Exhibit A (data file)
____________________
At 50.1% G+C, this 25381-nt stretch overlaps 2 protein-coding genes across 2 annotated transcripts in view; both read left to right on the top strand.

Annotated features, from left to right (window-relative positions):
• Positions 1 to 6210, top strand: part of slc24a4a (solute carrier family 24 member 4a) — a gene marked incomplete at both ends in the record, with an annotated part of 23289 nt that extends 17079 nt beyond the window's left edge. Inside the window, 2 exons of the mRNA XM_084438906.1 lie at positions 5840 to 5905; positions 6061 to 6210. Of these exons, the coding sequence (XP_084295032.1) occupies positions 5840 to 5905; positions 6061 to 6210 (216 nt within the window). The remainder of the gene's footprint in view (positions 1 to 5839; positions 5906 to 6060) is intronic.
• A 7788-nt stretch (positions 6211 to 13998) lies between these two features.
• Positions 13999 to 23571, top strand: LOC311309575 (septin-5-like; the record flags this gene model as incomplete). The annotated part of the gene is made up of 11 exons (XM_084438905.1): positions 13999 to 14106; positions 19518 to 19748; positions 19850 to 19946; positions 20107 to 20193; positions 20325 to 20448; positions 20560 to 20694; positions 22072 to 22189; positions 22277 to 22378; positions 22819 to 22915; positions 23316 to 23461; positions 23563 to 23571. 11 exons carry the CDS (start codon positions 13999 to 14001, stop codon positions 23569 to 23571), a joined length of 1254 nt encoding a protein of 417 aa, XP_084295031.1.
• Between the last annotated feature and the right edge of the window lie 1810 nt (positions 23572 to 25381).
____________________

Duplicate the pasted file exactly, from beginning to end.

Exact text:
At 50.1% G+C, this 25381-nt stretch overlaps 2 protein-coding genes across 2 annotated transcripts in view; both read left to right on the top strand.

Annotated features, from left to right (window-relative positions):
• Positions 1 to 6210, top strand: part of slc24a4a (solute carrier family 24 member 4a) — a gene marked incomplete at both ends in the record, with an annotated part of 23289 nt that extends 17079 nt beyond the window's left edge. Inside the window, 2 exons of the mRNA XM_084438906.1 lie at positions 5840 to 5905; positions 6061 to 6210. Of these exons, the coding sequence (XP_084295032.1) occupies positions 5840 to 5905; positions 6061 to 6210 (216 nt within the window). The remainder of the gene's footprint in view (positions 1 to 5839; positions 5906 to 6060) is intronic.
• A 7788-nt stretch (positions 6211 to 13998) lies between these two features.
• Positions 13999 to 23571, top strand: LOC311309575 (septin-5-like; the record flags this gene model as incomplete). The annotated part of the gene is made up of 11 exons (XM_084438905.1): positions 13999 to 14106; positions 19518 to 19748; positions 19850 to 19946; positions 20107 to 20193; positions 20325 to 20448; positions 20560 to 20694; positions 22072 to 22189; positions 22277 to 22378; positions 22819 to 22915; positions 23316 to 23461; positions 23563 to 23571. 11 exons carry the CDS (start codon positions 13999 to 14001, stop codon positions 23569 to 23571), a joined length of 1254 nt encoding a protein of 417 aa, XP_084295031.1.
• Between the last annotated feature and the right edge of the window lie 1810 nt (positions 23572 to 25381).